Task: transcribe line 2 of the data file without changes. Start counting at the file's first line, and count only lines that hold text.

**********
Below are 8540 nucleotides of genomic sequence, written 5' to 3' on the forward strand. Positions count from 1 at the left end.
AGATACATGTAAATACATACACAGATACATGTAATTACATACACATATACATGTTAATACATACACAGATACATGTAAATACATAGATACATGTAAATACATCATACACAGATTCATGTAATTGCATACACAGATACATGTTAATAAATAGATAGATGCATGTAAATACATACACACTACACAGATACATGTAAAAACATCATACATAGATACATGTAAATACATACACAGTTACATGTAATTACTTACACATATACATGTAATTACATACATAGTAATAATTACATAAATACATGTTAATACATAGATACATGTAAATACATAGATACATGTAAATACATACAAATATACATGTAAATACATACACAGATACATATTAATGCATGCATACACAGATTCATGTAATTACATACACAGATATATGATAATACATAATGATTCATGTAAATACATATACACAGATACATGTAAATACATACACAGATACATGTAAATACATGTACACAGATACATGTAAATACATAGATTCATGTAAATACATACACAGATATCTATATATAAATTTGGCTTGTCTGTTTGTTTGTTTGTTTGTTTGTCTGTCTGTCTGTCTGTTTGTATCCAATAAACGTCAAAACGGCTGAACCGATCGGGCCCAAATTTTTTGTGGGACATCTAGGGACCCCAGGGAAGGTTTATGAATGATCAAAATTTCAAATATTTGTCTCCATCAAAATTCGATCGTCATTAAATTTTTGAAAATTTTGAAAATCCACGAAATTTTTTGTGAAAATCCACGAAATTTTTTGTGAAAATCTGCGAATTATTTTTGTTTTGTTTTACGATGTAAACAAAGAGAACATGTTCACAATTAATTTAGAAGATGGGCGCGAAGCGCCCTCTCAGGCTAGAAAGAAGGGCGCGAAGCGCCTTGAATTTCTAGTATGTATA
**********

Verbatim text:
AGATACATGTAAATACATACACAGATACATGTAATTACATACACATATACATGTTAATACATACACAGATACATGTAAATACATAGATACATGTAAATACATCATACACAGATTCATGTAATTGCATACACAGATACATGTTAATAAATAGATAGATGCATGTAAATACATACACACTACACAGATACATGTAAAAACATCATACATAGATACATGTAAATACATACACAGTTACATGTAATTACTTACACATATACATGTAATTACATACATAGTAATAATTACATAAATACATGTTAATACATAGATACATGTAAATACATAGATACATGTAAATACATACAAATATACATGTAAATACATACACAGATACATATTAATGCATGCATACACAGATTCATGTAATTACATACACAGATATATGATAATACATAATGATTCATGTAAATACATATACACAGATACATGTAAATACATACACAGATACATGTAAATACATGTACACAGATACATGTAAATACATAGATTCATGTAAATACATACACAGATATCTATATATAAATTTGGCTTGTCTGTTTGTTTGTTTGTTTGTTTGTCTGTCTGTCTGTCTGTTTGTATCCAATAAACGTCAAAACGGCTGAACCGATCGGGCCCAAATTTTTTGTGGGACATCTAGGGACCCCAGGGAAGGTTTATGAATGATCAAAATTTCAAATATTTGTCTCCATCAAAATTCGATCGTCATTAAATTTTTGAAAATTTTGAAAATCCACGAAATTTTTTGTGAAAATCCACGAAATTTTTTGTGAAAATCTGCGAATTATTTTTGTTTTGTTTTACGATGTAAACAAAGAGAACATGTTCACAATTAATTTAGAAGATGGGCGCGAAGCGCCCTCTCAGGCTAGAAAGAAGGGCGCGAAGCGCCTTGAATTTCTAGTATGTATA